Corsairs new AX1500i fitted without issue although space at the modular outputs was a touch limited which made tidy wiring an issue. Our radiators did fit without problem though but having said that we chose to mount the Kuhler slightly differently to normal, using some of the drive bay screw holes to give us a touch extra reach on the pipes passing through to the main chamber (something which wouldn’t need done with custom watercooling units).
Our 295X2 radiator mounted in the main chamber with no problems at all and the Node 804 supports 320mm graphics cards with no fan in the bottom, front intake (the default config) and with a fan added there the space drops to 290mm. As mentioned earlier mATX boards are the order of the day and we easily fitted in our wireless-ac card along with a high end PCIe based SSD in the slots below the graphics card.
In summary, in our time testing the Node 804 we were able to install unlocked AMD and i7 mATX based systems along with 16GB of DDR3-2666, the fastest consumer PCIe SSD, dual band ac Wi-Fi, AMD’s 295X2 dual GPU card with its 12cm radiator, Antec’s 2x12cm Kulher 1250 and Corsairs extended length, 1500w rated, AX1500i.
The results below were taken on the i7-4770K and 295X2 config:
Starting with the build quality of the Node 804 we have a chassis which feels very sturdy. There were no issues with ill-fitting sections and the flashier items such as brushed aluminium front panel and plastic side window were defect free. Design wise there is a lot to like about the Node 804 and Fractal Design have created a case which is hugely flexible for its dimensions (344x307x389mm). For those who want a system with massive amounts of storage drives, no problem. Those who want to create a wind tunnel, plenty of fan locations available. Then we have enthusiast users who can take advantage of the Node 804’s ability to take 330mm graphics cards and up to 3 radiators (including a 280mm unit).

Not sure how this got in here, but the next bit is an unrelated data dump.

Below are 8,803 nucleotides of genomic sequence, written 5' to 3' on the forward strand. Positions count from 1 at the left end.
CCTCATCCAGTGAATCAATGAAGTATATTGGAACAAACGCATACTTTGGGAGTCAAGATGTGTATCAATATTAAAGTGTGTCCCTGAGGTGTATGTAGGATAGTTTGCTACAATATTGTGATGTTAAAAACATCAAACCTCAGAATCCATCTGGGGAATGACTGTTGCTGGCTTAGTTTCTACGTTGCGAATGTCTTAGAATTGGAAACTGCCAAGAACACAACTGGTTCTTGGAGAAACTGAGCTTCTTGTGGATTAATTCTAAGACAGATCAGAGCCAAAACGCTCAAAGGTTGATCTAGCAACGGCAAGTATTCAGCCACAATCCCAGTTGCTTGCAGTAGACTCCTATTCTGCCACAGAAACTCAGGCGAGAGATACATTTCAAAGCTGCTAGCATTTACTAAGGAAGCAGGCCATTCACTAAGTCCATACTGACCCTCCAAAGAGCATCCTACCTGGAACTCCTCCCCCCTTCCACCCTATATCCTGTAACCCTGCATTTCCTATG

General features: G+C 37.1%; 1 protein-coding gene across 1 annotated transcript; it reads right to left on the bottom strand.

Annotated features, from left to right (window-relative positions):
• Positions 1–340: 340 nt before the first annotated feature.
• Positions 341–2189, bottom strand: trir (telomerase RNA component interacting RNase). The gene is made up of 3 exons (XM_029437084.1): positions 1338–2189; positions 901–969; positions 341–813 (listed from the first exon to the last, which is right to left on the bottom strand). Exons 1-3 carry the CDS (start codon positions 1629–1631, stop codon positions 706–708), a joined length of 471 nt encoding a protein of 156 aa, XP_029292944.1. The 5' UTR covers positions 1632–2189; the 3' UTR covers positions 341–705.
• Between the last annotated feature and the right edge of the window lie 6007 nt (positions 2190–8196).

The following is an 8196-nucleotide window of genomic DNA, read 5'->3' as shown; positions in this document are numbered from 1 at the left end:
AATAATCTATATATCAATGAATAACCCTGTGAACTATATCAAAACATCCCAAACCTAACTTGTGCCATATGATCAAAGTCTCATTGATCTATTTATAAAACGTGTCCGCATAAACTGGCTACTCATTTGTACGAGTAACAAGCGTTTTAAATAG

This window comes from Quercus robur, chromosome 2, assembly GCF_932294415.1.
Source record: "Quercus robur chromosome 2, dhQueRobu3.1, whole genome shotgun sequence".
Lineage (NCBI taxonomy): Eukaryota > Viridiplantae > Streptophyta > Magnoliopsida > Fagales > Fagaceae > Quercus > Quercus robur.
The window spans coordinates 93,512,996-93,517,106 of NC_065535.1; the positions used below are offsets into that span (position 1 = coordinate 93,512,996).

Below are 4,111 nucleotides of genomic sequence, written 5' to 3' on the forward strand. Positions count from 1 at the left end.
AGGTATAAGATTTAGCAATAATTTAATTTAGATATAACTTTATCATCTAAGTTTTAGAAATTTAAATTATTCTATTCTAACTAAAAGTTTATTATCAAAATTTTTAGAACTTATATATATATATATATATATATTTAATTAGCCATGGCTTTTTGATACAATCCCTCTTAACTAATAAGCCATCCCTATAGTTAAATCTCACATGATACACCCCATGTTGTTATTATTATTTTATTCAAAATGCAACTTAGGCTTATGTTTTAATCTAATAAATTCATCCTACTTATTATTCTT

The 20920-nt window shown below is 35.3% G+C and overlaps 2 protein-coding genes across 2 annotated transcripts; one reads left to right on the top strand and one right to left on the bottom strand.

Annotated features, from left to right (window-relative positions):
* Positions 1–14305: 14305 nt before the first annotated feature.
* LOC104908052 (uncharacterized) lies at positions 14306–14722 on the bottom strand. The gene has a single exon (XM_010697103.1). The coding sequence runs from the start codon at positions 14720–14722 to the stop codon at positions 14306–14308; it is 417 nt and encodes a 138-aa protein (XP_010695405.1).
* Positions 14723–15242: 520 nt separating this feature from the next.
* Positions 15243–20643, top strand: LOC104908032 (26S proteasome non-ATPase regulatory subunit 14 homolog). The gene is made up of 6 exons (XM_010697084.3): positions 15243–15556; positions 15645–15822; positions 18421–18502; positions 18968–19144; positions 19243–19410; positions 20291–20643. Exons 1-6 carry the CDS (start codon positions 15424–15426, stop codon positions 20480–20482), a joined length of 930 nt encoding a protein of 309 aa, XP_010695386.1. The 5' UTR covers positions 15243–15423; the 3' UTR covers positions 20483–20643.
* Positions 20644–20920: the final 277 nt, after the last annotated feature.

Would we change anything? A few things could have been accommodated such as space for 3.5″ drives behind the front panel, or the ability to mount an SSD or two on the back of the motherboard tray. Potentially Fractal Design could have also added a cover for the back end of our PSU giving a handy way to hide wiring as that is the only real location to bunch it up in a tidy way.
These really are minor issues though and us being really picky about a case which has masses of flexibility and low noise operation for its £79.99 RRP.
|Where to buy…|
|Scan.co.uk – £79.99|